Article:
For over fifteen years, David Jorgenson* has been digging up and selling wild ginseng roots that grow on his property near the Mississippi River in Vernon County. Like many “diggers,” Jorgenson got into ginseng harvesting after a neighbor saw a few of the innocuous-looking plants on his property and asked if he could have them. Jorgenson couldn’t understand why until his neighbor pulled up the plant to reveal a spindly, parsnip-like root that he said was worth a lot of money. Jorgenson did some research on the plant at the local library and quickly realized that the roots his neighbor was harvesting were too small to sell to a reputable broker—and that his neighbor was harvesting the plants illegally.
A slow-growing perennial plant in the ivy family, wild ginseng (Panax quinquefolius) is a threatened species in Wisconsin. Here, as in nineteen other states, there are laws that regulate the harvest, sale, and purchase of wild ginseng. In Wisconsin, you need a license from the Department of Natural Resources to harvest the plant, even on your own property, and harvesting is prohibited on state-owned lands as well as national parks, forests, and wildlife refuges.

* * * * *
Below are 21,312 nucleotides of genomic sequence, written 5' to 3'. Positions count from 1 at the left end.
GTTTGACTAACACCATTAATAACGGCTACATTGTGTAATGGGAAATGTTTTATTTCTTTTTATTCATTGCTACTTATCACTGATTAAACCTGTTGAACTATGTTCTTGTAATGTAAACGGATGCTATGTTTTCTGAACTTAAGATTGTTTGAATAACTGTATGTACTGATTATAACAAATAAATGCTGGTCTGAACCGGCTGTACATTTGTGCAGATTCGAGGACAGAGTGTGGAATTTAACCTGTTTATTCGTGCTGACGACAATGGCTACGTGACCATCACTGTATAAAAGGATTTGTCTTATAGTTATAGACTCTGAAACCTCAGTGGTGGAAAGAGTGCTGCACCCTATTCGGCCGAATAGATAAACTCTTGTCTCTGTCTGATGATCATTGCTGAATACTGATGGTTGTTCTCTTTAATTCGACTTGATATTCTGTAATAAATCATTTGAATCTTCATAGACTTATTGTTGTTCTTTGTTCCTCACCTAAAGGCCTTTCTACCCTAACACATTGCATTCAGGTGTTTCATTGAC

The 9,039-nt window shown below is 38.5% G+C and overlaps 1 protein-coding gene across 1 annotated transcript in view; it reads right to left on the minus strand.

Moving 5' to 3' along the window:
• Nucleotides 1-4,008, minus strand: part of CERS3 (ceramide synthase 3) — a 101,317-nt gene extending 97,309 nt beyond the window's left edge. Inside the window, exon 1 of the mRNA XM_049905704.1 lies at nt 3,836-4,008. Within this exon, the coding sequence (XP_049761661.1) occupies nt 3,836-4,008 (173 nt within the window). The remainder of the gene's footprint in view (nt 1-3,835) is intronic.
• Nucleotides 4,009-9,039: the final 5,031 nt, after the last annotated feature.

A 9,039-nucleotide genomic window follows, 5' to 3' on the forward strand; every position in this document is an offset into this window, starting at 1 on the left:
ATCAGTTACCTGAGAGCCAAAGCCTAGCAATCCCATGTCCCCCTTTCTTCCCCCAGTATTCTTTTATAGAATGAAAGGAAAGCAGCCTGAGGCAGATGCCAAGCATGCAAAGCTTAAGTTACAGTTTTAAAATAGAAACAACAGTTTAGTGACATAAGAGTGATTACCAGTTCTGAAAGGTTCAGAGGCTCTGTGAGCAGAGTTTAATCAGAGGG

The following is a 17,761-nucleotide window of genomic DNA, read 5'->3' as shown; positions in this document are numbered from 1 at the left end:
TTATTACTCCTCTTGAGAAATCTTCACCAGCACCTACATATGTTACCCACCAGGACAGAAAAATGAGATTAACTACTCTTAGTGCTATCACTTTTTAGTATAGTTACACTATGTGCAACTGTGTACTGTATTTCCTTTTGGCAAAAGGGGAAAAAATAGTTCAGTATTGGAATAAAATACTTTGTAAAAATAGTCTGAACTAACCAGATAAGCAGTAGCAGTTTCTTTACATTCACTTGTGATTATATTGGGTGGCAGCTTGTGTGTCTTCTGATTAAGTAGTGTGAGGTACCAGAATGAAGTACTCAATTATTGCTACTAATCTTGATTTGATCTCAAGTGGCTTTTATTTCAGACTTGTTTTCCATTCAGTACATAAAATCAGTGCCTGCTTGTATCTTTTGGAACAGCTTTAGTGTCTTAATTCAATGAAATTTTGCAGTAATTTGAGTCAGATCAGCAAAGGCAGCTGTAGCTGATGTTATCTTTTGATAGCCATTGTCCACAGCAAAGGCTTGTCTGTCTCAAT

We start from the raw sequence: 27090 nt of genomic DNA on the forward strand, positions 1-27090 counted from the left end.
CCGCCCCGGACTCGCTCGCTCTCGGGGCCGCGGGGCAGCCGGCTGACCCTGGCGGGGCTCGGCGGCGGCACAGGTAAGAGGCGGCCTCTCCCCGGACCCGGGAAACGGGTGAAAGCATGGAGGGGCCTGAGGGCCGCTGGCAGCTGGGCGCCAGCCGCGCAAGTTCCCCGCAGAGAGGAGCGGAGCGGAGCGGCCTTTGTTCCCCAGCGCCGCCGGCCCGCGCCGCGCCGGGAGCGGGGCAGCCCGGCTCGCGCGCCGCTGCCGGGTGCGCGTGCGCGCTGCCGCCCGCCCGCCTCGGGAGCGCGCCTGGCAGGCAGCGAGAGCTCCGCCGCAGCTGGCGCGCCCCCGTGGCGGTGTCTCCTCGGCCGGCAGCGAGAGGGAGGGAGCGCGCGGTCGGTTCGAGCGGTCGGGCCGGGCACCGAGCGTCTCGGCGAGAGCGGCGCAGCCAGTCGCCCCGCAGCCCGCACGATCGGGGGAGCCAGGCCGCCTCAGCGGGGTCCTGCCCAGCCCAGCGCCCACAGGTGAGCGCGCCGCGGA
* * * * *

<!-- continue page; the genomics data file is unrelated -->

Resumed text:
The wild ginseng harvest season in Wisconsin runs from September 1 to November 1, and is limited to mature plants that have three or more prongs with five leaflets and a flowering stalk that produces red, seed-bearing berries in the fall. As the root is the prized portion of the plant, harvesting effectively destroys it. So, as a condition of licensure, harvesters are required to plant all of the seeds in the vicinity of the harvested plant. The rules and regulations surrounding wild ginseng may seem onerous, but they are meant to ensure the survival of a species that is struggling to survive across the globe.